The Anglican Church of Kenya (ACK), Mumias Diocese, traces its roots to the 17th century during the era of Nabongo Mumia, King of Wanga Kingdom.
The church’s history is decorated with royalty, selfless sacrifice, community workmanship and early Christian evangelism.
When the Church Missionary Society (CMS) entered the region in the 17th century, it cultivated a cordial relationship with Mumia who was Muslim. He donated 42 acres of land to the church in 1885.
Swahili traders had been in the region earlier, paid homage to the king and converted him to Islam.
When Bishop James Hannington, who was the first bishop of the Anglican Church of the Eastern Equatorial Africa Diocese, went to Mumias in 1885 Mumia welcomed him.
Hannington was on his way to Uganda for his missionary work.
Bishop John Wandera said that Mumia warned him against approaching Buganda from the East because locals considered guests from that direction bad people who would bring down their kingdom.
“He despised the warning, telling Mumia that the British government would protect him against attacks by enemy tribes. He was arrested on arrival in Busoga, alongside the 50 potters that Mumia had given him, on orders from King Mwanga 11 of Buganda Kingdom,” said Bishop Wandera.
The unexpected intrusion of German imperialists at the coast had made the Buganda king suspicious of Hannington’s motives.
An oracle had said that Buganda’s conqueror would come from the east.
After eight days of captivity, Hannington’s porters were killed by order of Mwanga II.
And on October 29, 1885, Hannington was speared to death. However, some members of his caravan, including Otsialo Lukuku, escaped and hid in the home of a Busoga woman for three years.
According to Mr Francis Lutomia, a church elder, when Mumia learnt that the bishop had been killed ,he organised for his body to be transported and buried in Mumias.
But Mwanga II became hostile to his emissaries and the plan was abandoned.
Some claim that a famine broke out in Buganda for the three years that Otsialo was in the land.
“Elders got concerned and sought to find out the reason from fortune-tellers who told them that the famine was caused by the white man’s bones. They decided to take back the bones but they didn’t know where he came from,” Mr Lutomia said.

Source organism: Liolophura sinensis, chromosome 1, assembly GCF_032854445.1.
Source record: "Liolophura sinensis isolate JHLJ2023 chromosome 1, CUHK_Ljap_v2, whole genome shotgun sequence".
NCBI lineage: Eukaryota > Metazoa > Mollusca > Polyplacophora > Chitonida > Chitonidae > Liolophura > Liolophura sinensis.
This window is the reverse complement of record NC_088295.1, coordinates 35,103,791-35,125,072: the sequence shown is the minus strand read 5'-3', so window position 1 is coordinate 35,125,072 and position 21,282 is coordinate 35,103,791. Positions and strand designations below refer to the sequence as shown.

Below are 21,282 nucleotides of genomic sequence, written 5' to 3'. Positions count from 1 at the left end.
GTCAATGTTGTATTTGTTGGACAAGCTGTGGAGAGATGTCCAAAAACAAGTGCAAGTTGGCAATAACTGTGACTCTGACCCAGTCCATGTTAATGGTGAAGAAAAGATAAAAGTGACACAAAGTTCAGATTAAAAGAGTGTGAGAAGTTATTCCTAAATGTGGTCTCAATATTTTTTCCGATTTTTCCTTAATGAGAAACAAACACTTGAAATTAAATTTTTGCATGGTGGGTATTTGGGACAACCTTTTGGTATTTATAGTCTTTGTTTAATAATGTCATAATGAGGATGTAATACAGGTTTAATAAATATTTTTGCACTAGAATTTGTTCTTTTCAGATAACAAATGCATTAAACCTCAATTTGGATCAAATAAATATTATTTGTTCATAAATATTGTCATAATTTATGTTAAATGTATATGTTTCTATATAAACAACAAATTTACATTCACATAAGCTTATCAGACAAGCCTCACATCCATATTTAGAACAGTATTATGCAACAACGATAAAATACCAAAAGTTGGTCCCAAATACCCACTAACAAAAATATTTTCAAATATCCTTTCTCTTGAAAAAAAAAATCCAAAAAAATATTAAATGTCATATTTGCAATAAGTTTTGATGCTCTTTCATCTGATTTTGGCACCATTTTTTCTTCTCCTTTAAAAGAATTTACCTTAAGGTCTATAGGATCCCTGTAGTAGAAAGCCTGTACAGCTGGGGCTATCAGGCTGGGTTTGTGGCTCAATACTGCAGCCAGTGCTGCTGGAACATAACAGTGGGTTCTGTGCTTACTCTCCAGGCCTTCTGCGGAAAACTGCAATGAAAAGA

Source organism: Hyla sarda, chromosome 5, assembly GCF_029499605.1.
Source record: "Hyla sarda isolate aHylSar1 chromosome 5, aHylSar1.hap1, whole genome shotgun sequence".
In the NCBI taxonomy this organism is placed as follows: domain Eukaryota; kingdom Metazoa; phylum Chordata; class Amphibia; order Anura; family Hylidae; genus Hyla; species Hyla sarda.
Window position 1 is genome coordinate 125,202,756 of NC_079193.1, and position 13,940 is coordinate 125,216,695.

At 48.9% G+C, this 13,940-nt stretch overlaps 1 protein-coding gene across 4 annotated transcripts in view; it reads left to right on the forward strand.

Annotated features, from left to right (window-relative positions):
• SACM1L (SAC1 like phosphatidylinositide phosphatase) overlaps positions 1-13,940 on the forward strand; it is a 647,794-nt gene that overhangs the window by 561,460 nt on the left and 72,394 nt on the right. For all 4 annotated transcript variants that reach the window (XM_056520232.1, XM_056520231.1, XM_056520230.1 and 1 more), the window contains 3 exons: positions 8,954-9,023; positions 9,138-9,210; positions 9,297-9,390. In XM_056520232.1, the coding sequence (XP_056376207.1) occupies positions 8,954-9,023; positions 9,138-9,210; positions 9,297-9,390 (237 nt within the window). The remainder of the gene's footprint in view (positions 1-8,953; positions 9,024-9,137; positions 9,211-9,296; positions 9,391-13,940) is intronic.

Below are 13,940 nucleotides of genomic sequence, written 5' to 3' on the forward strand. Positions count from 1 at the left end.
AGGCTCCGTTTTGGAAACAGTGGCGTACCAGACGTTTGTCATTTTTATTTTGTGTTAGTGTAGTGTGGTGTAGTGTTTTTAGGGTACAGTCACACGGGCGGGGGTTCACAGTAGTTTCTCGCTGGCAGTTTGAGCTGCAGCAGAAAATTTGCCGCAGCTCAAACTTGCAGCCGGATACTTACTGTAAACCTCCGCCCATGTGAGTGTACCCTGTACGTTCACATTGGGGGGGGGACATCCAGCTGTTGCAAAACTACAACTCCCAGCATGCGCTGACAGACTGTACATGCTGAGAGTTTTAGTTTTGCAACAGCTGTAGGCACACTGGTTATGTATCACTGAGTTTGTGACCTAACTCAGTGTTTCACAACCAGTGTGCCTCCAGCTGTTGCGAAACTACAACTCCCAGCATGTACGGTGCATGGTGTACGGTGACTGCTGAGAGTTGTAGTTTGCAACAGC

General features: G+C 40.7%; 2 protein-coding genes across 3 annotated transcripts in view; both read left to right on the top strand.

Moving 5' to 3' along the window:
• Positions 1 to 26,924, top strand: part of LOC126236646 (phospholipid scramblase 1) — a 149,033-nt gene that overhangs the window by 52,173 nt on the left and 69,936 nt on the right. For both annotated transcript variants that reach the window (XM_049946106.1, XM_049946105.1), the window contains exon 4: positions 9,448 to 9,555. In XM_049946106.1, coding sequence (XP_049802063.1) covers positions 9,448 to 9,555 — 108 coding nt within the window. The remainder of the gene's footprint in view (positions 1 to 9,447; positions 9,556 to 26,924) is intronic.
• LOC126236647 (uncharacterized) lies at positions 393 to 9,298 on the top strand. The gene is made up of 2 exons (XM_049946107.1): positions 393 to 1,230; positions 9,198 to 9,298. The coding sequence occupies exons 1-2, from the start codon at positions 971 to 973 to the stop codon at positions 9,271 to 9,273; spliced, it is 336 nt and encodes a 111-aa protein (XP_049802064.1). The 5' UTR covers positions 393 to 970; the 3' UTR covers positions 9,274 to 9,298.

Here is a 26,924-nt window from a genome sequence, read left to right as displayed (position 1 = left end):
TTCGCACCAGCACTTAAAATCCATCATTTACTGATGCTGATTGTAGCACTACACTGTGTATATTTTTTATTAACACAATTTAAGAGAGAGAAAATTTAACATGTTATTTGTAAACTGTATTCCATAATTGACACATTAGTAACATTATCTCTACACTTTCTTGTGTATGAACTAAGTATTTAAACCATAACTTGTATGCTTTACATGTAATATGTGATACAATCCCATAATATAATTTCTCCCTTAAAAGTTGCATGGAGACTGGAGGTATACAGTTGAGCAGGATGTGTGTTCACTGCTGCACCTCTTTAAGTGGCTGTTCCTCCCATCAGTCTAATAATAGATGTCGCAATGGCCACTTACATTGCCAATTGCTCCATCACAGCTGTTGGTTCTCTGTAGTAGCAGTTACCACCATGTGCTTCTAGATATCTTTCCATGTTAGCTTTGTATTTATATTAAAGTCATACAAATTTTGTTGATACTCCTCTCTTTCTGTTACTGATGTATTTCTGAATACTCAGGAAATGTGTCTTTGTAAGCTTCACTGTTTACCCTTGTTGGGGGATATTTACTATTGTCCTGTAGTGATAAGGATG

They went for Otsialo and gave him the bones to take back to where the missionary had come from.
The bones were buried at Mwilala wa Shiundu (King Shiundu’s bunker), where they rested until the British exhumed the remains in 1890 and took them to his home in Sussex, England, for final interment.
The land donated to the church later became a tug-of-war between the church, private investors and the local authority.
“Today, the County Government of Kakamega is putting up a level four hospital on part of the land. We have remained with only 12 acres following encroachment by both the government and private investors,” said Mr Michael Washika, the finance officer.
Today, Hannington’s monument stands at a corner of Nabongo Sports Ground, on the grounds of ACK Bishop Hannington Cathedral Church, a kilometre away from Mumias town.
The sports ground serves as a football pitch, animal grazing field and venue for public events.
“We put up the monument because of the respect that the ACK has for Bishop Hannington as the person who started Anglicanism in this region,” said Mr Washika.
The site attracts tourists, students, historians and researchers searching for information about Bishop Hannington.
The Diocese of Mumias was curved out from the Diocese of Maseno North in January 1993.
Today it sponsors 62 primary schools, three polytechnics, 42 secondary schools, 182 ECDE centres and a teachers training college named after the bishop.
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